Conversation begins: Should city parks in Pierz be tobacco-free?

Pierz Council hears proposal for a policy

No decision has been made, to make city parks in Pierz tobacco free, but the conversation started Monday.

Megan Cummings with Morrison County Public Health, three Healy High School students and a Pierz resident, brought the idea to the City Council.

Cummings said using a grant through the Community Health Board that is education-based, they wanted to get cities thinking more about tobacco-free parks and policies. The policy would include a ban on the use of e-cigarettes as well.

Katie Boser and her husband, Jerron, moved to Pierz to live a healthy lifestyle she said. They and their two small children enjoy going to the Pierz Park.

She recounted an incident where they went for the day, but didn’t stay for long because a group of people were smoking nearby. After the family settled in another location, the group moved closer to them, so they left.

Boser said she had recently visited Caledonia, where this type of policy was in effect.

“It just makes common sense,” she said.

During Monday’s Pierz City Council meeting (from left): Megan Cummings of Morrison County Public Health, Pierz Healy High students Hunter Popp, Alex Gross and Austin Dickmann, and resident Katie Boser, presented the idea of making city parks tobacco-free areas.
During Monday’s Pierz City Council meeting (from left): Megan Cummings of Morrison County Public Health, Pierz Healy High students Hunter Popp, Alex Gross and Austin Dickmann, and resident Katie Boser, presented the idea of making city parks tobacco-free areas.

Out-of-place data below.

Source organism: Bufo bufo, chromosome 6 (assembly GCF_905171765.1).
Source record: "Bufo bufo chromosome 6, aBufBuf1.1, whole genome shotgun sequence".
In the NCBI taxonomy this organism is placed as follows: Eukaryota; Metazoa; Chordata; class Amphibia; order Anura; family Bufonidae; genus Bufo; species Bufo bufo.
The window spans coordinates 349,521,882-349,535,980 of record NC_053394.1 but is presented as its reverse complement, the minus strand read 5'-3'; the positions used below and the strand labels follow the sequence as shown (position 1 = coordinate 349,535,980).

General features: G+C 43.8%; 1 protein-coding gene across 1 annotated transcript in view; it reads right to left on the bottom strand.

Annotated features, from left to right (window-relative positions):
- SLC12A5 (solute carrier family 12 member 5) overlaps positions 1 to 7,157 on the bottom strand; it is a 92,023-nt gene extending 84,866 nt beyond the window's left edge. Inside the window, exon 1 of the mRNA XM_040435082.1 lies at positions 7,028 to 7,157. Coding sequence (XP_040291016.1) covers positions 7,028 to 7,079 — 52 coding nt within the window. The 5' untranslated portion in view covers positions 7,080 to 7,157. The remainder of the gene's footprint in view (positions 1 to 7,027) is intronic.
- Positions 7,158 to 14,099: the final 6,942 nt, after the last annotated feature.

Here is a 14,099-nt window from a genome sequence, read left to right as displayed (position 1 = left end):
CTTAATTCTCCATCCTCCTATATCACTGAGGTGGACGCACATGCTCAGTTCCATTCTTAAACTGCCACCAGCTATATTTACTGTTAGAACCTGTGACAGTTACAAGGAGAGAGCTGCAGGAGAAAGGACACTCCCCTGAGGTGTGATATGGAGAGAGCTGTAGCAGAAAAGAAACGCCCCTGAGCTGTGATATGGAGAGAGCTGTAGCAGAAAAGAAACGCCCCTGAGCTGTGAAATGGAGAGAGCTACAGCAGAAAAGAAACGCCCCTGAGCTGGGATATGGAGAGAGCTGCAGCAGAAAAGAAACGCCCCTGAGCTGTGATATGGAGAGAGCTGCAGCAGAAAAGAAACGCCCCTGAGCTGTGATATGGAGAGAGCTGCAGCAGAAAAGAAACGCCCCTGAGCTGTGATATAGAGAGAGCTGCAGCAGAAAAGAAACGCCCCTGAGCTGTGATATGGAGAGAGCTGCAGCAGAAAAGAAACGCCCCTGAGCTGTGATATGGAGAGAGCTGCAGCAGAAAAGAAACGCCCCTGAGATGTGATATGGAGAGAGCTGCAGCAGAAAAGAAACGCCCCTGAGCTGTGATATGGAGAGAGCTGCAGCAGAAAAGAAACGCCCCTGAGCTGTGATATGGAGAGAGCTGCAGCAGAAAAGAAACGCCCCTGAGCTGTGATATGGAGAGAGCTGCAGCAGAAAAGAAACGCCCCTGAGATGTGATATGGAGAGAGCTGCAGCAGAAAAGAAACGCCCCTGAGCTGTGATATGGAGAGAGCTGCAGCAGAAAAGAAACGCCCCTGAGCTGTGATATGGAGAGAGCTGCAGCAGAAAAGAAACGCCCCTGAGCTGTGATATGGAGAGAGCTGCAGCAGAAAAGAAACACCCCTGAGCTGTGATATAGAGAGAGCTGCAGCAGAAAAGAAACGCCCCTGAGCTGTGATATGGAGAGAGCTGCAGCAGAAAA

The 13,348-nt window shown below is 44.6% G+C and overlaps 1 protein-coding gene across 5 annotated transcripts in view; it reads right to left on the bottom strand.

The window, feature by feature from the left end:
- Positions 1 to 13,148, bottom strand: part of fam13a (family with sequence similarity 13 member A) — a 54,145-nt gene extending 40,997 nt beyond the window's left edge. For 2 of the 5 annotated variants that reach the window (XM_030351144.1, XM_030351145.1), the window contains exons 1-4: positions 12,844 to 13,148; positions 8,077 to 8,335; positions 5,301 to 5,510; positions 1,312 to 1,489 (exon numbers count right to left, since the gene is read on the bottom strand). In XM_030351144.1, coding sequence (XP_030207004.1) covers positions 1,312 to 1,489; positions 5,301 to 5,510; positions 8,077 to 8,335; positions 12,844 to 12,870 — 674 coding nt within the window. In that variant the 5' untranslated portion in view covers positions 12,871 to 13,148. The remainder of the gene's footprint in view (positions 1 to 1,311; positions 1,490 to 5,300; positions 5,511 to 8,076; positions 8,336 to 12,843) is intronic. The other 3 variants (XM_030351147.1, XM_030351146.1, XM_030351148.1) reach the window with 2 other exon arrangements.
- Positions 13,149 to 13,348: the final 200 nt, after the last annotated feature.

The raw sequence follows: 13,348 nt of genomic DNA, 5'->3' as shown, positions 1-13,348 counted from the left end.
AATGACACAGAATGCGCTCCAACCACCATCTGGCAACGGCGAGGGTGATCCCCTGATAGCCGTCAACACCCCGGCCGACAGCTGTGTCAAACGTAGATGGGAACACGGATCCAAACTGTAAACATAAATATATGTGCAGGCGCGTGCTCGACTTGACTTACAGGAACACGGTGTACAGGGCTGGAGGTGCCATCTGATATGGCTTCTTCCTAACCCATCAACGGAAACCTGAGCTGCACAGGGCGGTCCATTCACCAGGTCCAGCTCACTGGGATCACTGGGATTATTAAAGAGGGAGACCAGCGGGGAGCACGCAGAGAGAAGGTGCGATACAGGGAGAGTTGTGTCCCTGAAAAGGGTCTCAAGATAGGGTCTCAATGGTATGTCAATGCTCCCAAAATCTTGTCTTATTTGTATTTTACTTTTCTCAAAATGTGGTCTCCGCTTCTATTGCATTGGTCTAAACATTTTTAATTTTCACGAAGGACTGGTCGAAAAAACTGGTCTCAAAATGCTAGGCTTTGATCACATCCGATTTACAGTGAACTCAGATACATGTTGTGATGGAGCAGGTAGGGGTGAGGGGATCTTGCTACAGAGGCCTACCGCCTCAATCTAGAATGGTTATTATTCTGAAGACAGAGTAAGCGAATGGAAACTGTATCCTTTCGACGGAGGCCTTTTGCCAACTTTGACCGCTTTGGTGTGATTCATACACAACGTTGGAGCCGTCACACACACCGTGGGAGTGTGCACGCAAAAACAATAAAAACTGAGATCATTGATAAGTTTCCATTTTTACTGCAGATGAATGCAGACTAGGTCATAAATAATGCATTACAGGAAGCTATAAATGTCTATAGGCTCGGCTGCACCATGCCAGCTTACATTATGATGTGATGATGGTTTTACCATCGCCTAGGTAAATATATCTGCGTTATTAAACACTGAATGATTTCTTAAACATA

The three high school students are members of the Encouraging Positive Influence and Choices (EPIC) program, and had all taken a pledge to be drug, alcohol and tobacco free during high school, Cummings said.

Each of the students, junior Hunter Popp and sophomores Alex Gross and Austin Dickmann, went through points for the Council, including the effects of secondhand smoke on others visiting the park or attending events.

Other points included the “several trillion” cigarette butts that litter sidewalks, benches and other local areas each year. Their data stated that butts are the single most collected items during bench cleanups internationally.

In addition to dangerous health effects on animals or children who may ingest a cigarette butt, the butts can also make their way into storm drains, affecting water, the group told the Council.

Another danger from discarded cigarettes is the possibility of fire and property loss, they said.

“With a policy in place, what we are proposing or suggesting is what has shown to be effective in other communities,” Cummings said.

The policy would be self-regulating, she said.

“We’re not talking fines of any sort. It would be really communicating and reaching out via signage in the community,” Cummings said.

“Policies reinforce the message that tobacco use is unhealthy and unnecessary behavior,” she said.